However, it was an order from his elder brother, he had no choice left. So, hesitantly he proceeded towards Kuvera Dev and with respect, delivered the message given by Yudhisthir. When Kuvera saw Bhimsen, the second Pandava, he was very much delighted.

After a long sweet conversation, Varuna Dev bid farewell to Bhim and arranged a bullock cart, fully loaded with rice grain sacs to carry with him. Bhim was surprised at Kuvera Dev's humble and kind behaviour. Then he started his return journey.

After passing few yards, he found the road ahead was so extremely muddy. It was impossible for the bullock cart to pass through that particular area. So he came back to Kuvera Dev, and told him about the difficulties.

Kuvera was cool when he heard the problem of Bhim. He smiled at him and said, 'Oh, Bhim! What for you are so much panicked? Do one thing, drop one or two sacks of grain on that mud and run the cart through it.'

Bhim was surprised and stood silently for few seconds. He couldn't believe himself that the same person, who was picking up grains, could suggest him to throw sacs of rice grain. However, he departed from Kuvera Dev and followed his advice. After reaching at home, he narrated the whole scenario to his elder brother and expressed his own feeling about Kuvera Dev.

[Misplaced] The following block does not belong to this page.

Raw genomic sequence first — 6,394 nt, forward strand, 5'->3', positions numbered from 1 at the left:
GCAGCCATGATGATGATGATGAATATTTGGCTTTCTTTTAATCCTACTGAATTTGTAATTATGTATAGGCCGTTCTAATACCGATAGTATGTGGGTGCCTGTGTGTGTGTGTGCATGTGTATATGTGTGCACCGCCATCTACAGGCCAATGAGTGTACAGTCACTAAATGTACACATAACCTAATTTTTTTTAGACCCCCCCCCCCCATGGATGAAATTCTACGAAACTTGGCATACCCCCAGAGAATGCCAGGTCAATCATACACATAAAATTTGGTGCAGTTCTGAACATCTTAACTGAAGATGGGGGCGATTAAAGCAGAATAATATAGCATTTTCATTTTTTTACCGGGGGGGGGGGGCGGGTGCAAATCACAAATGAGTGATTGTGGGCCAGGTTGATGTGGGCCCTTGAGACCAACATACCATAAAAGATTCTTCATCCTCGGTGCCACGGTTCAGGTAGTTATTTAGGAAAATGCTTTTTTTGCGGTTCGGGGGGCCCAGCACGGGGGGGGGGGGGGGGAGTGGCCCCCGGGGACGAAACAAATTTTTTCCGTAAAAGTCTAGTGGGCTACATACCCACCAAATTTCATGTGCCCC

Yudhisthir could well understand the plight of Bhim. He smiled at him and said, 'It is so simple Bhim. Kuvera Dev is a noble person. He taught you a lesson, that even a single grain should not be wasted, because it has it's own value. Hence, he was picking up the grains which was scattered on the ground. But, when the time demands, throw sacks of grains if it is required without any hesitation, understood? That was his principle.'

Bhim realised his mistake and felt ashamed.'

The father looked at his son's face after finishing his story. He again continued, 'If I would not use my money strategically, maybe, I would not be able to take care of you three properly. Neither I spent the money extravagantly nor I allowed you three to do the same. None of you have stood up in your own feet till now, and the source of income is only one, you know that better. It is beyond my morality that in future, if ever money will be required for you, I have to depend upon some one to help. That I don't prefer at all, and you know what? Whoever it may be, a millionaire or a billionaire, if he goes on spending money lavishly without any earning and saving, he will become a pauper, there is no doubt of it. Besides that, once you will be habituated with a luxurious life, it is very difficult to adjust to simple life. Because money has no guarantee. If today you are rich, tomorrow who knows, what will be your condition? So it is better to live a simple life and enjoy your time luxuriously sometime. Control your money, spend it wisely and live like a king. Hopefully, I have answered your questions. Of course, I am not sure whether you are satisfied or not,' uttered his father.

The son stood up, nodded his head happily, indicating that he was quite happy. He left the place with a smile.

Nobody has seen tomorrow. The man gave some hints of good and bad time of life, which is likely possible for anyone. How far his children acquired that hints, God knows! Of course, choice is yours, which way you want to live your life, spend money lavishly or spend it wisely!!!